Before 2020, 5 million jobs may disappear due to the development of artificial intelligence, nanotechnology or robotics according to the Future of Jobs report edited by the World Economic Forum. However, there is a positive side to this technological development: more than 2 million jobs will be created, most of which will require great specialisation in areas like computing, mathematics, architecture or engineering.

But this good news comes at a cost – governments and businesses must plan how employees can recycle their knowledge to avoid a crisis. In the words of Klaus Schwab, founder and Executive Chairman of the World Economic Forum, “without urgent and targeted action today to manage the near-term transition and build a workforce with futureproof skills, governments will have to cope with ever-growing unemployment and inequality, and businesses with a shrinking consumer base”.

If you’re wondering what skills employees must acquire to handle the challenge of the Fourth Industrial Revolution, you might be surprised to learn that the abilities that you developed at preschool will be highly valued.

The professor of Education and Economics at Harvard University, David Deming, considers that social skills such as negotiating or sharing will be vital. For Heming, the workplace, where workers carry out different tasks and cooperate on different projects, is similar to the preschool classroom. Deming has identified the key skills that will be necessary for employees if they want to do well in the future jobs market, where mathematics will play a key role.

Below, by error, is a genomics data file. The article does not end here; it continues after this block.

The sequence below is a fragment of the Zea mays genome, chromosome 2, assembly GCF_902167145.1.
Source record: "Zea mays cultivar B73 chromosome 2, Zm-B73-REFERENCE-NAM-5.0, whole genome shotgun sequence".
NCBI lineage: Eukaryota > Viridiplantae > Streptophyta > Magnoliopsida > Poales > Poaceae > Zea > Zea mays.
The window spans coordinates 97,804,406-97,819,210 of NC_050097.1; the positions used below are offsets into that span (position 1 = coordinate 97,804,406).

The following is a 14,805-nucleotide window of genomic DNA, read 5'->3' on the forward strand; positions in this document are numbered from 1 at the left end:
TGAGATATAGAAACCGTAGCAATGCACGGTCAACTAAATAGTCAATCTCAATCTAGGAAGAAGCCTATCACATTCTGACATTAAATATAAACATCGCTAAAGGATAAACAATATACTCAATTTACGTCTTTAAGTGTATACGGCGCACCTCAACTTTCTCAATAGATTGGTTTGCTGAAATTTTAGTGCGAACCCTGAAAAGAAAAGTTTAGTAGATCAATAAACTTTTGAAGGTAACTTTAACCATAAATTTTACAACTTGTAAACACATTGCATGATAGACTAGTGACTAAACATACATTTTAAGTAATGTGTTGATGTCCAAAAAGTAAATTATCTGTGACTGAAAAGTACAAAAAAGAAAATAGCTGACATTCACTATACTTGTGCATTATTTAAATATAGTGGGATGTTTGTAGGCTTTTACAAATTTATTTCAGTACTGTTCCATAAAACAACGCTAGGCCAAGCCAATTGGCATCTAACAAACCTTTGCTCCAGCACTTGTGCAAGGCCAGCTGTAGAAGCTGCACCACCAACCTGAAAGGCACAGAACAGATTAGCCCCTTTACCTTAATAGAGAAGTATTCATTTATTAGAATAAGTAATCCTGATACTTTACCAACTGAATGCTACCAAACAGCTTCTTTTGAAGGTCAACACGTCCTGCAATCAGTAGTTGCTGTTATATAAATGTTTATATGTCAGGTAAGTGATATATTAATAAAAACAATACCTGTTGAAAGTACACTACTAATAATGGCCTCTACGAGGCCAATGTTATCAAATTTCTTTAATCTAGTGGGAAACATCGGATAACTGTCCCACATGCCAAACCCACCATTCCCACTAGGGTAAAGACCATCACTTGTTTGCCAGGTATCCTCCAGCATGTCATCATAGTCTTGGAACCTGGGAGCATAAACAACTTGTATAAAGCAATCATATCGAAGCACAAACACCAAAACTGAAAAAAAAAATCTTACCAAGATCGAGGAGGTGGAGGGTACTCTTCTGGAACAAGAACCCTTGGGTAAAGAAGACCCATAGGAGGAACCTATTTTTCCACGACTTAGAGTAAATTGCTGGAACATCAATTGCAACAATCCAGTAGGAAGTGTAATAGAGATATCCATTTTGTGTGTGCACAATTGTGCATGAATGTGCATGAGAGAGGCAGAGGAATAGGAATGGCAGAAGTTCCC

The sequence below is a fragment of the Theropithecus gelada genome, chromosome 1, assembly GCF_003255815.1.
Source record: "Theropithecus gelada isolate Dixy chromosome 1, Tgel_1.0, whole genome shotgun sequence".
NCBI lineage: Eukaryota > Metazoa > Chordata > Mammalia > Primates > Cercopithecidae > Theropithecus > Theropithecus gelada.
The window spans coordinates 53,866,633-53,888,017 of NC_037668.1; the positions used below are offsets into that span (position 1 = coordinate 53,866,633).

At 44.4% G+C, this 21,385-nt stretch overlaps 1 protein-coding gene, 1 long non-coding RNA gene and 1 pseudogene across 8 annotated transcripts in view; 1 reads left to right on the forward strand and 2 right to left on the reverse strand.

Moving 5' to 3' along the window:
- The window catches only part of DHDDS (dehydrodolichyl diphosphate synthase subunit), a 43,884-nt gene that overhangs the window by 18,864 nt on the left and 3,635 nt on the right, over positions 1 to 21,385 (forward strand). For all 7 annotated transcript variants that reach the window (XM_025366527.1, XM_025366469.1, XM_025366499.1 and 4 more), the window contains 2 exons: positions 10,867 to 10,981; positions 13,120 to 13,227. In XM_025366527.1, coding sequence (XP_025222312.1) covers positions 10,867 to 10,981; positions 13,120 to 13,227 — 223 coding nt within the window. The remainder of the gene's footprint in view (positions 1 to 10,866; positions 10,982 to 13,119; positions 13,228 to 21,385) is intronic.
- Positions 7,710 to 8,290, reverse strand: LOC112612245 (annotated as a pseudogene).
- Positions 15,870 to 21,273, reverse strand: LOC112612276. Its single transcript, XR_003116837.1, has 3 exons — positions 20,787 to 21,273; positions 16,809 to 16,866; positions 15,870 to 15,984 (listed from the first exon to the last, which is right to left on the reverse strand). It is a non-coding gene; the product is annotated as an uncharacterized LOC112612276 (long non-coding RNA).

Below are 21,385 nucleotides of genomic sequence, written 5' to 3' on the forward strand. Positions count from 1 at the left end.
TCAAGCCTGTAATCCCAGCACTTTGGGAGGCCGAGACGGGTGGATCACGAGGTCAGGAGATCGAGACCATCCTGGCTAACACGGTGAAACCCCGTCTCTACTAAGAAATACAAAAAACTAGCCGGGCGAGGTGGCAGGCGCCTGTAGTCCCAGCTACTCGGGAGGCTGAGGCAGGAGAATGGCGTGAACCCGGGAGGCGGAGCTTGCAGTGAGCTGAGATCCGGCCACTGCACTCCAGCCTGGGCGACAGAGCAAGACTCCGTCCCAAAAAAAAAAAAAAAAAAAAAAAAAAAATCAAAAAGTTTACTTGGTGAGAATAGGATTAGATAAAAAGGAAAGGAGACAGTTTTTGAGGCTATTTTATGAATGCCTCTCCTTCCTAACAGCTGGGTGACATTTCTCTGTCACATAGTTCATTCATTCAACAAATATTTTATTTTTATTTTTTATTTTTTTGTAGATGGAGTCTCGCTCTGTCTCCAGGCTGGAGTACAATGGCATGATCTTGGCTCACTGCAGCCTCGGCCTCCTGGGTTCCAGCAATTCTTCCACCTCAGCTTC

As Deming has shown, in recent years many jobs require maths skills, such as bank cashiers or statisticians. In addition, there are different jobs where social skills are important; workers who  look after children, for example, who tend to be badly paid at the same time as there are a lot of jobs on offer.

The study therefore shows that those employees who combine both maths and social skills will find work more easily.

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